PEDF is a member of the serpin superfamily. It has high affinity for pigment epithelium-derived factor receptor (PEDF-R), a patatin-like phospholipase domain-containing 2 (PNPLA2) protein identified in the retina. PEDF-R is a membrane-linked phospholipase, and PEDF binding stimulates its enzymatic phospholipase A2 activity, which catalyzes the cleavage of fatty acids from phospholipids. A study on the identification of epitopes of an antibody to PEDF-R was completed. We mapped the epitopes using recombinant PEDF-R polypeptides fragments and synthetic peptides, and we identified peptides that specifically block its immunoreactivity. We continued working on the characterization of PEDF-R. His-tagged PEDF-R, and His-tagged C-terminally and internally truncated PEDF-R polypeptides (PEDFR203-232, PEDFR4 and PEDFR4203-232) were prepared with an in vitro protein expression system. We performed His-tag pull-down assays and found that His-tagged PEDF-R and His-tagged PEDF-R4 bound fluorescein conjugated PEDF, but His-tagged PEDFR203-232 and His-tagged PEDF-R4193-232 did not. We also performed cell surface biotinylation of retina R28 cells using a membrane impermeable, thiol cleavable, amine reactive sulfo-N-hydroxysuccinimide-SS-biotin reagent. Membrane proteins were isolated and subsequently the biotinylated proteins were fractionated using strepavidin-affinity resins. Western blot of the biotinylated proteins detected PEDF-R among the membrane R28 proteins, demonstrating that PEDF-R was present in the surface of R28 cells. Furthermore, we tested the capacity of PEDF-R siRNAs to decrease the expression of PEDF-R in R28 cells. RT-PCR was performed and revealed a significant decrease in the PEDF-R transcript levels in cells transfected with the PEDF-R siRNA. Western blots of membrane protein fractions were performed and showed that the PEDF-R protein levels decreased with the silencing vectors in the membrane of R28 cells. We also evaluated cell survival of serum-starved R28 cells using intracellular ATP as a biomarker for live cells. We found that PEDF did not increase the viability in cells in which PEDF-R had been silenced relative to the untransfected or scrambled siRNA-transfected cells. Using TUNNEL staining, we evaluated the apoptosis in R28 cells and found that PEDF did not decrease the TUNNEL positive nuclei number when the PEDF-R expression had been silenced relative to untransfected or scrambled siRNA-transfected cells. PEDF can induce the expression of Bcl2 in R28 cells. Bcl2 expression levels were also measured by RT-PCR in untransfected and siRNA-transfected cells to silence PEDF-R, and without and with PEDF in the presence of PEDF-R derived peptides as blocking peptides. PEDF was assayed for axon growth and survival of retinal ganglion cells, in collaboration with Dr. Yuqin Yin. PEDF protected retina cells against death and promoted axon growth of retinal ganglion cells, and a PEDF-binding peptide corresponding to the PEDF binding region of PEDF-R was an effective blocking agent for the PEDF-mediated axon growth activities. A study to identify PEDF isoforms was completed. Recombinant PEDF proteins were purified by cation- and anion-exchange column chromatography, and subjected to SDS-polyacrylamide gel electrophoresis, isoelectric focusing, deglycosylation, heparin affinity chromatography, and limited proteolysis. Cell viability, real-time electrical impedance of cells, and wound healing assays were performed using bladder and breast cancer cell lines, and retinal R28, and ARPE-19 cells. We found two distinct PEDF protein peaks after anion-exchange column chromatography: PEDF-1 eluting with lower ionic strength than PEDF-2. PEDF-1 protein had higher pI value and lower apparent molecular weight than PEDF-2 protein. Both PEDF forms were glycosylated, bound to heparin, and had identical patterns by limited proteolysis. However, PEDF-2 emerged as being highly potent in lowering cell viability in all tumor cell lines tested, and in inhibiting tumor and ARPE-19 cell migration. In contrast, PEDF-1 minimally affected tumor cell viability and cell migration but protected R28 cells against death caused by serum starvation. We concluded that the identification of two distinct biochemical forms of PEDF varying in overall charge and with distinct biological effects on tumor cell viability and migration may explain the multimodal functionality of the PEDF protein. We also completed a study on the inhibition of tumor cell surface ATP synthesis by PEDF. Incubation of urinary bladder carcinoma cell lines in media containing recombinant PEDF protein for 48-96 h dramatically decreased cell viability in a concentration-dependent fashion as monitored by real-time cell impedance with a microelectronic system, microscopic imaging and biomarkers of live cells. Intact tumor cells exhibited cell surface ATP synthesis activity, which was inhibited by piceatannol, a specific inhibitor of F1/F0-ATP synthase. Immunoblotting revealed that the subunit of F1-ATP synthase was present in plasma membrane fractions of these cells. Pre-incubation of tumor cells with PEDF inhibited the activity of cell surface ATP synthase in a concentration-dependent fashion. The PEDF-derived peptide 34-mer decreased tumor cell viability and inhibited extracellular ATP synthesis to the same extent as full-length PEDF. Moreover, ATP additions attenuated both the PEDF-mediated decrease in tumor cell viability and the inhibition of endothelial cell tube formation. The findings imply that PEDF is a novel inhibitor of tumor cell surface ATP synthase activity that exhibits a cytotoxic effect on tumor cells, and that the structural determinants for these properties are within the peptide region 34-mer of the PEDF polypeptide. Two biologically active regions have been identified in PEDF: an antiangiogenic 34-mer peptide and a neurotrophic 44-mer peptide. We began studies toward mapping the region in PEDF that binds to PEDF-R. The structure of a peptide P1 containing the PEDF binding region of PEDF-R was predicted in an ab initio model, and the resultant structure was then used in a global docking search using Rosetta, with a PEDF structural model. Evaluation of P1 by circular dichroism, indicated that P1 is composed of -helical structure. Peptides from PEDF neurotrophic and antiangiogenic regions, and P1 were chemically synthesized and purified. Binding was determined by ligand blotting of PEDF-R peptides immobilized on nitrocellulose membrane with FITC labeled PEDF ligands. Ligand blot of immobilized P1 to Fl-PEDF, FITC-conjugated-34-mer and FITC-44-mer revealed that PEDF bound to soluble and immobilized P1, and that the neuroprotective 44-mer, but not the antiangiogenic 34-mer bound to P1. Surface plasmon resonance with P1 sensor chips showed that only the 44-mer bound to P1 in real time like PEDF. Pull-down experiments with in vitro synthesized His-tagged PEDF-R revealed that the 44-mer and not the 34-mer bound to PEDF-R polypeptides. A smaller peptide derived from the central region of the 44-mer, namely a 17-mer, shares neurotrophic activity with PEDF. We performed ligand blot of P1 to FITC-17-mer peptide and found that the smaller 17-mer peptide is sufficient for binding PEDF-R. We designed a series of peptides from the 17-mer by alanine scanning in which one by one residue was substituted with an alanine. We observed that some residues of 17-mer were more critical for binding P1, and others enhanced P1 binding when altered to alanine. The results imply that the neuroprotective region of PEDF binds to PEDF-R and support the role of PEDF-R as a neurotrophic receptor.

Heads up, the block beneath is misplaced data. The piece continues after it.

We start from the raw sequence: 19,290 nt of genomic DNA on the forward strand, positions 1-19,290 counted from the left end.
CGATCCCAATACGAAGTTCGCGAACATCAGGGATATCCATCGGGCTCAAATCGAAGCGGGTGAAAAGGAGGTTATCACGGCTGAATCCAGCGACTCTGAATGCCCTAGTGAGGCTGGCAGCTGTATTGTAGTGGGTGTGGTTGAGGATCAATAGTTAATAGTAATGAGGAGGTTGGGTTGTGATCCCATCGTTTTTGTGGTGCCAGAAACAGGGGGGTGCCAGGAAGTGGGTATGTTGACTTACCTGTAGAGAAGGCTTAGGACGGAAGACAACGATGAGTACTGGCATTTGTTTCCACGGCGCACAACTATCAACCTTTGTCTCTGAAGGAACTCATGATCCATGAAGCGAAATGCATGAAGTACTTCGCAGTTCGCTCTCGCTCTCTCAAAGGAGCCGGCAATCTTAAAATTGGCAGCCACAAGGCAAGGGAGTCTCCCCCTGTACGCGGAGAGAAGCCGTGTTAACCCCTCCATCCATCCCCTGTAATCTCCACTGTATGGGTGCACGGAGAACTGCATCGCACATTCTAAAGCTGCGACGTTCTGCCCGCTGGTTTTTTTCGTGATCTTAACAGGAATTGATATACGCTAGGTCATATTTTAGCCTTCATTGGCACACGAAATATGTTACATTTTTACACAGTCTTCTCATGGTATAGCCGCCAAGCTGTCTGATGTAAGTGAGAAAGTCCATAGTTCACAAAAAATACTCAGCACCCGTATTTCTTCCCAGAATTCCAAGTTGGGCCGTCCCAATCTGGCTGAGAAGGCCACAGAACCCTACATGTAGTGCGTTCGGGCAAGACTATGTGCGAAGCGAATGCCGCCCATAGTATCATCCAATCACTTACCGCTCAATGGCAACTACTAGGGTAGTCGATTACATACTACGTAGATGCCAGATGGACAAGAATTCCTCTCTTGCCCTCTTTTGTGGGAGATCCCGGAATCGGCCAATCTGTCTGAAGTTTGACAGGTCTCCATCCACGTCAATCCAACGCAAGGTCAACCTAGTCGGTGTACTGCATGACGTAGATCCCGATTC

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Winokur, Paige N; Subramanian, Preeti; Bullock, Jeanee L et al. (2017) Comparison of two neurotrophic serpins reveals a small fragment with cell survival activity. Mol Vis 23:372-384